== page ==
Trying to solve my own personal philosophical dilemmas has proven just as complex. Whittling down one’s own core values to their most basic substance is a heck of a thing to do while taking eighteen credit hours and working two jobs and trying to navigate through a country that speaks a language that is not one’s own. Frankly, while I have had many incredibly unforgettable and beautifully transformative experiences, for much of my time in China, I have been cold and sick and busy and poor. Introspection is not easy, also, neither is love.
China has proven a tougher nut to crack than I had realized. I have been left largely with a lot more questions than answers. But through all of the confusion, I think I have discovered something important, perhaps the most important thing I have ever learned. It might not be a sound economic or political platform, but if it could be implemented as such, it would solve so many of the problems I have just explained, and likely many more.
When I first arrived in China, I admittedly did not see Chinese people as the same as myself. My inability to communicate with them, coupled with their ethnic homogeneity and what I saw as an impenetrable culture, left me feeling that it was entirely a divide of “us” versus “them.” I spoke in broad generalities, such as, “Chinese people think X,” or “All of these people do Y.”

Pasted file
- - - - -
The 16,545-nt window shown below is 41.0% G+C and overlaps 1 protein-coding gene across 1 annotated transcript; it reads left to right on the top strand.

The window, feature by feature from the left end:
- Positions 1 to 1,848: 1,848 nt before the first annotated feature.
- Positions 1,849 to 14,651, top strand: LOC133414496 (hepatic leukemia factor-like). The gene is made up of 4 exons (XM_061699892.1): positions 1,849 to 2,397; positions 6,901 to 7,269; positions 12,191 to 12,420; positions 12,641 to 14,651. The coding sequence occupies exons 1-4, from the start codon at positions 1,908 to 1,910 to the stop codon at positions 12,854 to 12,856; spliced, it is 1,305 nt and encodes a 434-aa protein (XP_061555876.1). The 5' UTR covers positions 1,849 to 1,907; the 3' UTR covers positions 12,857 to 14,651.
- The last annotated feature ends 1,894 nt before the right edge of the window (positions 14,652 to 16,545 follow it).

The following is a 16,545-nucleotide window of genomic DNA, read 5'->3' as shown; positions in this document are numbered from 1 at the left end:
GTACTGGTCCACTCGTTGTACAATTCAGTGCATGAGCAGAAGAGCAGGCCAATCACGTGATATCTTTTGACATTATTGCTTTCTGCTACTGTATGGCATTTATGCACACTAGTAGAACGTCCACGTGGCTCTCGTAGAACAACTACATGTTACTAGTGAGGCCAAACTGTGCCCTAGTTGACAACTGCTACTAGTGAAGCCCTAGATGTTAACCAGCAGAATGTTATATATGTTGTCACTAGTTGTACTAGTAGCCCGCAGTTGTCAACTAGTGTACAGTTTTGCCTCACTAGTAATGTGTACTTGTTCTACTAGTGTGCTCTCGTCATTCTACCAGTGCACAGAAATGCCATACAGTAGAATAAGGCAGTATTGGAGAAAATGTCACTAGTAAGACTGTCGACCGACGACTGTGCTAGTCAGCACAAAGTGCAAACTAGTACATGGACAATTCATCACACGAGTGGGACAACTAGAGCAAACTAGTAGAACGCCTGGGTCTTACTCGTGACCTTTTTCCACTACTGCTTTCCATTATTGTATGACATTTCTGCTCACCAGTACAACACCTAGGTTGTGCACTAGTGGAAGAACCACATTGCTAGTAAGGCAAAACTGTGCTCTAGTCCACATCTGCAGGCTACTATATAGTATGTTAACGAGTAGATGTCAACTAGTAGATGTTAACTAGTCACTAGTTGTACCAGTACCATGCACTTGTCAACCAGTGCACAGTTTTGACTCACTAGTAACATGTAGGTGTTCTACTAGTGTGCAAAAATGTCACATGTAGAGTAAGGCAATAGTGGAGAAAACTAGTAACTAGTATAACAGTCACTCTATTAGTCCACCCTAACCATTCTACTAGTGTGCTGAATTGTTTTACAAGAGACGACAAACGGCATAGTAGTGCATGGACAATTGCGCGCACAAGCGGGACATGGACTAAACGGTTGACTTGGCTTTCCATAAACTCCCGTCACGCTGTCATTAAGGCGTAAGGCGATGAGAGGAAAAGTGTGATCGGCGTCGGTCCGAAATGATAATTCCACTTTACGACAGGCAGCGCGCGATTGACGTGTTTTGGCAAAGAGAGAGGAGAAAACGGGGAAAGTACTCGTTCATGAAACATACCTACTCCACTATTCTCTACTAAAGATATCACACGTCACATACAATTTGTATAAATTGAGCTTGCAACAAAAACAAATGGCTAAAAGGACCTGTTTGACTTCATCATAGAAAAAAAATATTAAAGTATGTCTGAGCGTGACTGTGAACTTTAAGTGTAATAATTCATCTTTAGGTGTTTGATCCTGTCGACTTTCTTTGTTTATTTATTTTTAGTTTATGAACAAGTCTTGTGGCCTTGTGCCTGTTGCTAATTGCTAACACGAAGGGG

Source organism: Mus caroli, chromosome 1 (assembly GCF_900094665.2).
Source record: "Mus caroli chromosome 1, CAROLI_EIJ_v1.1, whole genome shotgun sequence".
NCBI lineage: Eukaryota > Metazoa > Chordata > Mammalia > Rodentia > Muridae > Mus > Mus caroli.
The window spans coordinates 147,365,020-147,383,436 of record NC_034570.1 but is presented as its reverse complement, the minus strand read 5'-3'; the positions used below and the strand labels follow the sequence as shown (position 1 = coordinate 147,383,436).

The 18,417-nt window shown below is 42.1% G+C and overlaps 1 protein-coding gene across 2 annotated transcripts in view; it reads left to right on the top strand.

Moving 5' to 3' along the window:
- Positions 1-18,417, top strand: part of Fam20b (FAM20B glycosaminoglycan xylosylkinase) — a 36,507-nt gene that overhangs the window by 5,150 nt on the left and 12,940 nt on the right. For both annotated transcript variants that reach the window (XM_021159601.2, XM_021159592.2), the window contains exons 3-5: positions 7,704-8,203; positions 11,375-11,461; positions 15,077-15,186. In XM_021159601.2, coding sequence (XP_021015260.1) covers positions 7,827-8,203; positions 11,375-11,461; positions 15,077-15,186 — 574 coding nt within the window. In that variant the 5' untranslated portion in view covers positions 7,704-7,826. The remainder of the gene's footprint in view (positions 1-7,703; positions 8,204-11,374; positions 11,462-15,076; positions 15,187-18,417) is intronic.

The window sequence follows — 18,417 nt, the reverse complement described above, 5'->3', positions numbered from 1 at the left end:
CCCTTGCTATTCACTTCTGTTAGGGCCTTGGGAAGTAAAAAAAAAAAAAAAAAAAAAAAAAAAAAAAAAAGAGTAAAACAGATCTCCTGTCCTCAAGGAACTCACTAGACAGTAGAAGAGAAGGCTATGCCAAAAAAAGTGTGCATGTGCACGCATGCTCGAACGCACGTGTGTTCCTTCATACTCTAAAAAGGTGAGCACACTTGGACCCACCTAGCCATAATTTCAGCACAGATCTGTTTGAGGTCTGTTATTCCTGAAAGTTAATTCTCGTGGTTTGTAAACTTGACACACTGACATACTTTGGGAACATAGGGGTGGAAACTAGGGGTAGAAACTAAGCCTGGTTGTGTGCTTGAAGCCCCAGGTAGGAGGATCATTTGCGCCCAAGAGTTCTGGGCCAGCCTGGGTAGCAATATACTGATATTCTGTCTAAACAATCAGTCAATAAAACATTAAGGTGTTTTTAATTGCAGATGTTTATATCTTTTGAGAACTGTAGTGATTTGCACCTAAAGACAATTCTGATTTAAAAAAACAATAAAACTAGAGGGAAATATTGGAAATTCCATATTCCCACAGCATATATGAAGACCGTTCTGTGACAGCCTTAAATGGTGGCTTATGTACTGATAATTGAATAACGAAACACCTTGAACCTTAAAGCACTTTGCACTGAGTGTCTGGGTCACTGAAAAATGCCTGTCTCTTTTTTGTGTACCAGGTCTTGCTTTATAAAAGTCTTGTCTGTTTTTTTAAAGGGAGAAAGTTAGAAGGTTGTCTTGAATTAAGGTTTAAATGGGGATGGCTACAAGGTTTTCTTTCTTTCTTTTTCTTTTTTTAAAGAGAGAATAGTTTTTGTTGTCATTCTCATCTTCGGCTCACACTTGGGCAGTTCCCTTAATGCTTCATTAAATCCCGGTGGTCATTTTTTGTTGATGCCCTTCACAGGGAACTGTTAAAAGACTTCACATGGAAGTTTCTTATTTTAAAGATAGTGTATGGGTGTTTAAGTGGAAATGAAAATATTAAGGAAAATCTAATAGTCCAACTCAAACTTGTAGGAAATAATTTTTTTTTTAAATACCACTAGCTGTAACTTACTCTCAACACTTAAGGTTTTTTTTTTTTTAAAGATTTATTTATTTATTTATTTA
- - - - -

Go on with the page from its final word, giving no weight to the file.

This impenetrable “otherness” feeling persisted until one day, I made a funny face at my friend and an elderly shop owner saw it and laughed and laughed and laughed. I began laughing with her, and from that day forward, she treated me as though we were close friends. I realized quickly that humor, laughter specifically, was universal, no language required, and that Chinese people really at their core, were just people. They find joy in things and sadness in things and humor in things and have motivations and hopes and dreams. “All” Chinese people are actually quite unique, because humans are unique, and what I slowly began to realize is that this humanity is capable of being accessed and enjoyed and appreciated across languages, cultures, borders, and governments.